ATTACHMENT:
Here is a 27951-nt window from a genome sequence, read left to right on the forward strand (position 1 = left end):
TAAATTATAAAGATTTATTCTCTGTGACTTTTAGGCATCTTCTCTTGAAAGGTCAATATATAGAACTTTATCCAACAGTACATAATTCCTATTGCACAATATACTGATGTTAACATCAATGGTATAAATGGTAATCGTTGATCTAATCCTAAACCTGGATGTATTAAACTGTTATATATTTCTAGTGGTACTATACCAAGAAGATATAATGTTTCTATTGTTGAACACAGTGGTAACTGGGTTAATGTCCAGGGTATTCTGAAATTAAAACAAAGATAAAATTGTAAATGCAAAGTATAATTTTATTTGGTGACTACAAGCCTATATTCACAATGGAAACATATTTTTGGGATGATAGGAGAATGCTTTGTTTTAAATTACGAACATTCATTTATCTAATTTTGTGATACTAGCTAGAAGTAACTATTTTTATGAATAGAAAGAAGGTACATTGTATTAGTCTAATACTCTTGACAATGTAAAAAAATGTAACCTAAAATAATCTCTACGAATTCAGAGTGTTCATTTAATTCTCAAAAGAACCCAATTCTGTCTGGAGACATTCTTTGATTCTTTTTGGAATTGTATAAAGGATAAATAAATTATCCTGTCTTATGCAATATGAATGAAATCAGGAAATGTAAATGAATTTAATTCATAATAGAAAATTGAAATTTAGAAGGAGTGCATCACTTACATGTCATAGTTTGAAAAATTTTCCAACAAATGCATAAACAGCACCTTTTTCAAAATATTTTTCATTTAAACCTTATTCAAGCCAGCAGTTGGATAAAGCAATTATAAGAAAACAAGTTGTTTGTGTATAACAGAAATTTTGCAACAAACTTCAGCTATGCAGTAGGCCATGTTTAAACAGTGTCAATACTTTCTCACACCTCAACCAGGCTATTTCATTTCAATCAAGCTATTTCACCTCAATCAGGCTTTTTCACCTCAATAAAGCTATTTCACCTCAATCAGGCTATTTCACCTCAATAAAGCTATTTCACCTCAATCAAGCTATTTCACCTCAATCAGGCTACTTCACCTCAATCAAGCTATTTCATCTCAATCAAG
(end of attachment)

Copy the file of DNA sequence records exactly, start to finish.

Here is a 27951-nt window from a genome sequence, read left to right on the forward strand (position 1 = left end):
TAAATTATAAAGATTTATTCTCTGTGACTTTTAGGCATCTTCTCTTGAAAGGTCAATATATAGAACTTTATCCAACAGTACATAATTCCTATTGCACAATATACTGATGTTAACATCAATGGTATAAATGGTAATCGTTGATCTAATCCTAAACCTGGATGTATTAAACTGTTATATATTTCTAGTGGTACTATACCAAGAAGATATAATGTTTCTATTGTTGAACACAGTGGTAACTGGGTTAATGTCCAGGGTATTCTGAAATTAAAACAAAGATAAAATTGTAAATGCAAAGTATAATTTTATTTGGTGACTACAAGCCTATATTCACAATGGAAACATATTTTTGGGATGATAGGAGAATGCTTTGTTTTAAATTACGAACATTCATTTATCTAATTTTGTGATACTAGCTAGAAGTAACTATTTTTATGAATAGAAAGAAGGTACATTGTATTAGTCTAATACTCTTGACAATGTAAAAAAATGTAACCTAAAATAATCTCTACGAATTCAGAGTGTTCATTTAATTCTCAAAAGAACCCAATTCTGTCTGGAGACATTCTTTGATTCTTTTTGGAATTGTATAAAGGATAAATAAATTATCCTGTCTTATGCAATATGAATGAAATCAGGAAATGTAAATGAATTTAATTCATAATAGAAAATTGAAATTTAGAAGGAGTGCATCACTTACATGTCATAGTTTGAAAAATTTTCCAACAAATGCATAAACAGCACCTTTTTCAAAATATTTTTCATTTAAACCTTATTCAAGCCAGCAGTTGGATAAAGCAATTATAAGAAAACAAGTTGTTTGTGTATAACAGAAATTTTGCAACAAACTTCAGCTATGCAGTAGGCCATGTTTAAACAGTGTCAATACTTTCTCACACCTCAACCAGGCTATTTCATTTCAATCAAGCTATTTCACCTCAATCAGGCTTTTTCACCTCAATAAAGCTATTTCACCTCAATCAGGCTATTTCACCTCAATAAAGCTATTTCACCTCAATCAAGCTATTTCACCTCAATCAGGCTACTTCACCTCAATCAAGCTATTTCATCTCAATCAAG